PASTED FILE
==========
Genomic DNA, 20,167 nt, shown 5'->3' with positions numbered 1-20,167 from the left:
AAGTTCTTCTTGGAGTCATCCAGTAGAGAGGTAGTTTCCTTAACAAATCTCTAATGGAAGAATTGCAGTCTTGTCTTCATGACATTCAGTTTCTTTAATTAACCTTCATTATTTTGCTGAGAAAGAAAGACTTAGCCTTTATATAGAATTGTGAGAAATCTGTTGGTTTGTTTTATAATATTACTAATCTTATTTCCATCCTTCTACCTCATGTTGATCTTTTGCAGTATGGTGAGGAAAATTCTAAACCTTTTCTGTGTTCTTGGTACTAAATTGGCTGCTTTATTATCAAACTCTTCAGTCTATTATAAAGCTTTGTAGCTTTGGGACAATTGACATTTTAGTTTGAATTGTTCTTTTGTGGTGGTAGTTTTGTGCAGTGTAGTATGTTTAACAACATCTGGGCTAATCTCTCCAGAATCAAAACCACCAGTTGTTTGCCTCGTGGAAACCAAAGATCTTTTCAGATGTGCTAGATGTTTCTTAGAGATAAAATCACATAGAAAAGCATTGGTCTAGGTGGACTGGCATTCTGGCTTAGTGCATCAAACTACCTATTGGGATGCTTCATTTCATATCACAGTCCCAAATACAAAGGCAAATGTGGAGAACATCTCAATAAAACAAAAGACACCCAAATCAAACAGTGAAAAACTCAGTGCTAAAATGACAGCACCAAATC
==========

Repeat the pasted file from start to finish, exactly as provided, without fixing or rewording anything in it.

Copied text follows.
Genomic DNA, 20,167 nt, shown 5'->3' with positions numbered 1-20,167 from the left:
AAGTTCTTCTTGGAGTCATCCAGTAGAGAGGTAGTTTCCTTAACAAATCTCTAATGGAAGAATTGCAGTCTTGTCTTCATGACATTCAGTTTCTTTAATTAACCTTCATTATTTTGCTGAGAAAGAAAGACTTAGCCTTTATATAGAATTGTGAGAAATCTGTTGGTTTGTTTTATAATATTACTAATCTTATTTCCATCCTTCTACCTCATGTTGATCTTTTGCAGTATGGTGAGGAAAATTCTAAACCTTTTCTGTGTTCTTGGTACTAAATTGGCTGCTTTATTATCAAACTCTTCAGTCTATTATAAAGCTTTGTAGCTTTGGGACAATTGACATTTTAGTTTGAATTGTTCTTTTGTGGTGGTAGTTTTGTGCAGTGTAGTATGTTTAACAACATCTGGGCTAATCTCTCCAGAATCAAAACCACCAGTTGTTTGCCTCGTGGAAACCAAAGATCTTTTCAGATGTGCTAGATGTTTCTTAGAGATAAAATCACATAGAAAAGCATTGGTCTAGGTGGACTGGCATTCTGGCTTAGTGCATCAAACTACCTATTGGGATGCTTCATTTCATATCACAGTCCCAAATACAAAGGCAAATGTGGAGAACATCTCAATAAAACAAAAGACACCCAAATCAAACAGTGAAAAACTCAGTGCTAAAATGACAGCACCAAATC